On the morning of 12th December, President of COP21 and French Foreign Minister Laurent Fabius delivered a passionate speech preceding the release of the final draft of the Paris Agreement. He spoke of the need to recognise how “collective efforts are more than the sum of our individual actions”, that if nations failed to agree, “our children would neither understand nor forgive us”, and that the negotiations had produced an “ambitious and balanced” agreement that recognised the notion of climate justice.
The speech vacillated between a narrative about balancing the conflicting interests of various states, and an intensely emotional and aspirational rhetoric about the urgency of addressing climate change. To the average observer, it may have come across as hollow and distant – where and how exactly do the urgent climate concerns of everyday citizens feature at the negotiating table?
In the first instance, the discourse emerging from the conference and directed at it are diametrically opposite. The expressions of optimism and triumphalism by Nation States towards a conference labelled as “doomed to succeed” are in contrast with the continued pessimism by citizens about a weak agreement, a feeling exacerbated by a broader social negativity towards States and neoliberal corporations.
This is precisely because the public delineates national interests from the urgency narrative, while State-actors modulate their understanding of climate change urgency through national interests. Recognising the different cognitive starting points sheds light on the complex interplay between the two values that fuel the politics of climate change, and leads us to think more critically about why our assessments of the climate change pact tends toward extremes.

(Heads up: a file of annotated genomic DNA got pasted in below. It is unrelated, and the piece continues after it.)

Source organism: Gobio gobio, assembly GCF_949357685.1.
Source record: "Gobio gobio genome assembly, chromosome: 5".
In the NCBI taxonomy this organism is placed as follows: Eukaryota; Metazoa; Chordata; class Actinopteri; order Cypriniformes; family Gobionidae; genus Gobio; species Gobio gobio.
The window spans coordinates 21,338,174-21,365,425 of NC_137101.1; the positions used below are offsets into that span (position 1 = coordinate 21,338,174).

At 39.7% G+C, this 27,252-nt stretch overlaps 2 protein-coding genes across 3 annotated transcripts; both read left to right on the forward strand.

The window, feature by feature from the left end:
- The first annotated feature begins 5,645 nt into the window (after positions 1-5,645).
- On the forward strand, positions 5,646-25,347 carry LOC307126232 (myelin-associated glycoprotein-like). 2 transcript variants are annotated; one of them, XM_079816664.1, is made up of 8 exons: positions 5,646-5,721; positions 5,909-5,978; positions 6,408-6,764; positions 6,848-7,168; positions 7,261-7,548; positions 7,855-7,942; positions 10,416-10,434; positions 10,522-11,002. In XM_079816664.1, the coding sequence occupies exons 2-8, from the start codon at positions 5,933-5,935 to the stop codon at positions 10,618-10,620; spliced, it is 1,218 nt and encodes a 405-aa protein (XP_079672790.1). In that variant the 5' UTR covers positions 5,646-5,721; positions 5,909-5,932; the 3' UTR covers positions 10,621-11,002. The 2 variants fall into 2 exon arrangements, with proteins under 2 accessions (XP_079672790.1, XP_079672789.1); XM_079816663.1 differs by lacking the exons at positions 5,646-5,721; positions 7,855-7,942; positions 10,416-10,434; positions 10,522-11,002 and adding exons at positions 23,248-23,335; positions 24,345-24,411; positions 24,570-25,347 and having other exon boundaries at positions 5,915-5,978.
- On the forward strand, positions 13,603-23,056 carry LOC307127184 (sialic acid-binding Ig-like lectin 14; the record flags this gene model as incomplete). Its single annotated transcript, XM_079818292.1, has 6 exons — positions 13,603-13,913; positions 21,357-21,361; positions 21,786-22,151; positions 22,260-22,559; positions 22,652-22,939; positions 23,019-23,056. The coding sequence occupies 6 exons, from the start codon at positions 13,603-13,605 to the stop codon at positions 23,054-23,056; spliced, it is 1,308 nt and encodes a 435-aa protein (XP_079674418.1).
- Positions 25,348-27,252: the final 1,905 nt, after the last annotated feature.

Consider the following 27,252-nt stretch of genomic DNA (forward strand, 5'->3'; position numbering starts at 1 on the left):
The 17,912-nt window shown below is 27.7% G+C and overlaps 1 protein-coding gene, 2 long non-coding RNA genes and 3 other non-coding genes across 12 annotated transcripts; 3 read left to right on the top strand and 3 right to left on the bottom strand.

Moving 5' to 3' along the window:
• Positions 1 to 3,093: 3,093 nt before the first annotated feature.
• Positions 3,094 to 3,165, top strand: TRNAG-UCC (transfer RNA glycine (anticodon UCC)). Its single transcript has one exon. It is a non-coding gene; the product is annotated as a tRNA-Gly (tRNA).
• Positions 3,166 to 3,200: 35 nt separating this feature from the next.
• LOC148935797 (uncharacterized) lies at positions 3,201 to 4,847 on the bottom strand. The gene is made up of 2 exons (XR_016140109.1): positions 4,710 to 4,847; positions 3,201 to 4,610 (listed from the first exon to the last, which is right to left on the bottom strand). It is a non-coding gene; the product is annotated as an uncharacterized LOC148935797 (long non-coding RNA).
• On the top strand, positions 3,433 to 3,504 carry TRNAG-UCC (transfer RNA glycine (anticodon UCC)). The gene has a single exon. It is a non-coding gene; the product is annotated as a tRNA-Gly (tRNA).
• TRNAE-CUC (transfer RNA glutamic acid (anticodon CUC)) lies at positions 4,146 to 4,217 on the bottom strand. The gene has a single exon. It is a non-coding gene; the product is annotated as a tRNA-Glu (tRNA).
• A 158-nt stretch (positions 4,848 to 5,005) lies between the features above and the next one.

The (Relative) Good: Temperature Targets Will Bring Paradigm Shift
The most eye-catching outcome from Paris was the stated target of keeping global average temperature “well below 2°C above pre-industrial levels and to pursue efforts to limit the temperature increase to 1.5°C” (Article 2), achieved through aiming to “reach global peaking of greenhouse gas emissions as soon as possible…to achieve a balance between anthropogenic emissions by sources and removal of sinks of greenhouse gases” (Article 4).
Stating the ambition of net zero emissions in a roundabout fashion and without a specific operational timeline is in fact a partial concession to the interests of countries such as Saudi Arabia, where the stricter limits would reduce demand for oil, or fossil-fuel reliant China where economic growth would be hampered. As much as we are critical of this from an urgency standpoint, it does balance national interests well.
More importantly, analysis of the Intended Nationally Determined Contributions (INDCs) submitted at the conference demonstrate that the global temperature increase may only be held at 2.7 °C above pre-industrial levels given the current commitments. Further research conducted by the LSE has called into question the policy credibility of the INDCs. National contributions will need to be scaled-up significantly to achieve the stated temperature targets. This question of operationalizing stated goals is critical, and the agreement only partly addresses this by calling for “high-level-champions” to facilitate dialogue in scaling up ambitions between now and 2020.
Doubts aside, UN General Secretary Ban Ki-moon stated at the end of the conference that “markets now have the signal to unleash the full force of human ingenuity and scale up their investments.” This is perhaps the greatest contribution of the Paris conference to addressing climate change. Recognising that we live in a world where policy initiatives alone are insufficient to address our complex challenges, it is the private actors that have to take up the charge of making the paradigm shift to a green economy.
From right at the top of the hierarchy, a number of influential business leaders have signed up to plug the gap in innovation funding in a system where traditional investor risk-return portfolios are too conservative to fund economic transformation. The Paris agreement has provided a set of targets in both the final text, and in the solicited INDCS, around which business can transform to balance economic and climate interest.